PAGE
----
Salaries above a certain threshold earned by the super rich are used as a status symbol, part of the “because you are worth it” culture that now permeates our society. It is a way of massaging the massive egos of those people. It is a competitive weapon in their battle with other like minded bosses that shouts, “I am at least as important as you if not more important. Look at my salary!”
The proposal of Vince Cable, UK’s Business Secretary to give shareholders and workers greater say in the salaries of their CEOs and directors at the top of an organisation, is to be welcomed as a first step. However, it is not enough. Here is a suggestion for Mr. Cable and the Chancellor to consider, which is progressive, fair and serves the interests of the ordinary citizens. Decide what multiple of the average pay of a UK employee is a fair wage for those “Masters of the Universe”, say 10 times.
Any pay above that, tax at a punitive rate rising in very steep steps to a level of, say 80%. If this does not moderate the pay, it will have the effect of returning money to the government to help those most in need. Taxation of the very rich, in itself, should not dent their super egos as they could continue to brag about their mega remuneration packages. It may even give them another instrument to enhance their self-worth, with remarks like, “The taxes I pay are enough to keep [x] numbers of old people warm in winter”, or, “The taxes I pay are enough to lift [x] number of children out of poverty”.
A difficulty we have in our society is that people do not make connections between paying taxes and services provided by the state to those most in need, and in preserving our infrastructure, education, health service and the environment. People seem to see taxation as a necessary evil. It is not; it is a necessary good that makes the values we most cherish and encourage in our society a reality. People see tax avoidance as a virtue. The ingenuity of lawyers and accountants employed to enable those who can afford their fees to pay as little tax as possible is seen as something to be admired and copied.
Governments are presented as robbers trying to steal the wealth we have earned with the sole purpose of wasting it. It is odd that governments, politicians and civil society do not do more to promote the value to society of paying one’s fair share of tax rather than continuously trying to reduce it. They seem to collude with the notion that it is a necessary evil that should be curtailed whenever possible, and implicitly stamp the seal of approval on those who can exploit loopholes to avoid it.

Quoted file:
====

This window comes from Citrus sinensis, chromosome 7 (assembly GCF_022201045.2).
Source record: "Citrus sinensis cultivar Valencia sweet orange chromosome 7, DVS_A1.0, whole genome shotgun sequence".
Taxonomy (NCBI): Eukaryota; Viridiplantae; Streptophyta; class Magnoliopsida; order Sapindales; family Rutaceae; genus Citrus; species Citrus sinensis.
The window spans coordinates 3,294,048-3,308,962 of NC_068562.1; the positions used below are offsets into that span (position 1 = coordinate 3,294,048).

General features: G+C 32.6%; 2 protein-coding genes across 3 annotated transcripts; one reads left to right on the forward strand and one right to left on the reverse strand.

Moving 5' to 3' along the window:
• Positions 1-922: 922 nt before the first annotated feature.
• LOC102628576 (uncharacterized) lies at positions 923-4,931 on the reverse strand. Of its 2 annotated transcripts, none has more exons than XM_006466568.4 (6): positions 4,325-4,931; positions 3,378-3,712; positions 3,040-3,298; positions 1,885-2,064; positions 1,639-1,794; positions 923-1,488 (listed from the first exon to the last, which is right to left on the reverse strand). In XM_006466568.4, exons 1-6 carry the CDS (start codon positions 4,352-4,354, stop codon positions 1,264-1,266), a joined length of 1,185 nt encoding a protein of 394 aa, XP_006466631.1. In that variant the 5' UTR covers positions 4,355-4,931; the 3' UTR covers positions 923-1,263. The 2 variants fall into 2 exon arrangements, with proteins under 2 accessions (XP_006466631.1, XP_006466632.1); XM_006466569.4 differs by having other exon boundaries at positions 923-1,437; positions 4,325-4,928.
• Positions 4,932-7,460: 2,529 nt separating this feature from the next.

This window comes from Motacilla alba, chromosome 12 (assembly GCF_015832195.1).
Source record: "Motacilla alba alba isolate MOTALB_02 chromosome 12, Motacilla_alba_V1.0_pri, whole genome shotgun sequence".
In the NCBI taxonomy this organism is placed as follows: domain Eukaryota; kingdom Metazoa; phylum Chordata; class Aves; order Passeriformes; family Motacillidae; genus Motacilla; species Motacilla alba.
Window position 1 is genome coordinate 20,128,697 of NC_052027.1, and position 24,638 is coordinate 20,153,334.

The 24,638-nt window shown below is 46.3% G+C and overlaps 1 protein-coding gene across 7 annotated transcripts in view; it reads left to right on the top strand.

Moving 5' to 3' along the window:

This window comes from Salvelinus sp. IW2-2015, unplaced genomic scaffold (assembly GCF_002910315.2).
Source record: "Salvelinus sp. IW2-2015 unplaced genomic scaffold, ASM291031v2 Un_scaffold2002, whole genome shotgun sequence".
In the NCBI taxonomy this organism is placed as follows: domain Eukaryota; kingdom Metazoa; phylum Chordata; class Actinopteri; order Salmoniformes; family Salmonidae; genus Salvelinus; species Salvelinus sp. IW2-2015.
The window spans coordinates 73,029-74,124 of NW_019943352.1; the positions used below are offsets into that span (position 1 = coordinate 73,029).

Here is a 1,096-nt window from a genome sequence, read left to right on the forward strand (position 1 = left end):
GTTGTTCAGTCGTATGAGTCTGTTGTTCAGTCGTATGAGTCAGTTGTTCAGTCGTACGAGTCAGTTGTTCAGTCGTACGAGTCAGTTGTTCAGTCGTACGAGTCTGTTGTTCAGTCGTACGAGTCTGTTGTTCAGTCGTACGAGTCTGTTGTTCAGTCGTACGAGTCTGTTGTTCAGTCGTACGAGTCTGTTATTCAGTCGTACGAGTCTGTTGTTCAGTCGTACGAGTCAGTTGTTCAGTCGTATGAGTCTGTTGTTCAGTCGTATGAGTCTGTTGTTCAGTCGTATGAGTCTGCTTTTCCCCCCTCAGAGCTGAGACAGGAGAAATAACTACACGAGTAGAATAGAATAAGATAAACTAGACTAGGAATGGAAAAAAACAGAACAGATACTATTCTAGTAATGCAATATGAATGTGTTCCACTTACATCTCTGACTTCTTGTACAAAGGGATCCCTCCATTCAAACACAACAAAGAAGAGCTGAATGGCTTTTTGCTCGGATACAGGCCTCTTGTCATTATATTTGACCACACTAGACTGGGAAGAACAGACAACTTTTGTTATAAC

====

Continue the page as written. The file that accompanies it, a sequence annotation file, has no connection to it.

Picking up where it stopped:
I believe governments should go in the opposite direction and use those clever admen to demonstrate that many of the things we take for granted in our society, that make life pleasant, are due to taxation. One need only look at some developing countries where taxation is practically nonexistent to see the consequences of such a system: the degraded environment, the rubbish in the streets, the poverty and the squalor that assail your senses once you leave your comfortable home, if you are lucky enough to belong to the privileged elite with a comfortable lifestyle.
I am sure the super rich and the middle classes in our society would not want to live in such a bubble of privilege while surrounded by poverty and squalor. Enlightened self interest should drive all of us to pay our share of taxes willingly, with those most able carrying a heavier load.
I do not understand the government’s obsession and embarrassment about people paying 50% tax on income above £150,000, with George Osborne, UK’s Chancellor promising to abolish it at the earliest opportunity. Fair taxes are good for society as a whole, and those who can afford to pay the higher rates should be proud that they are contributing more for a pleasanter environment for all of us to live in.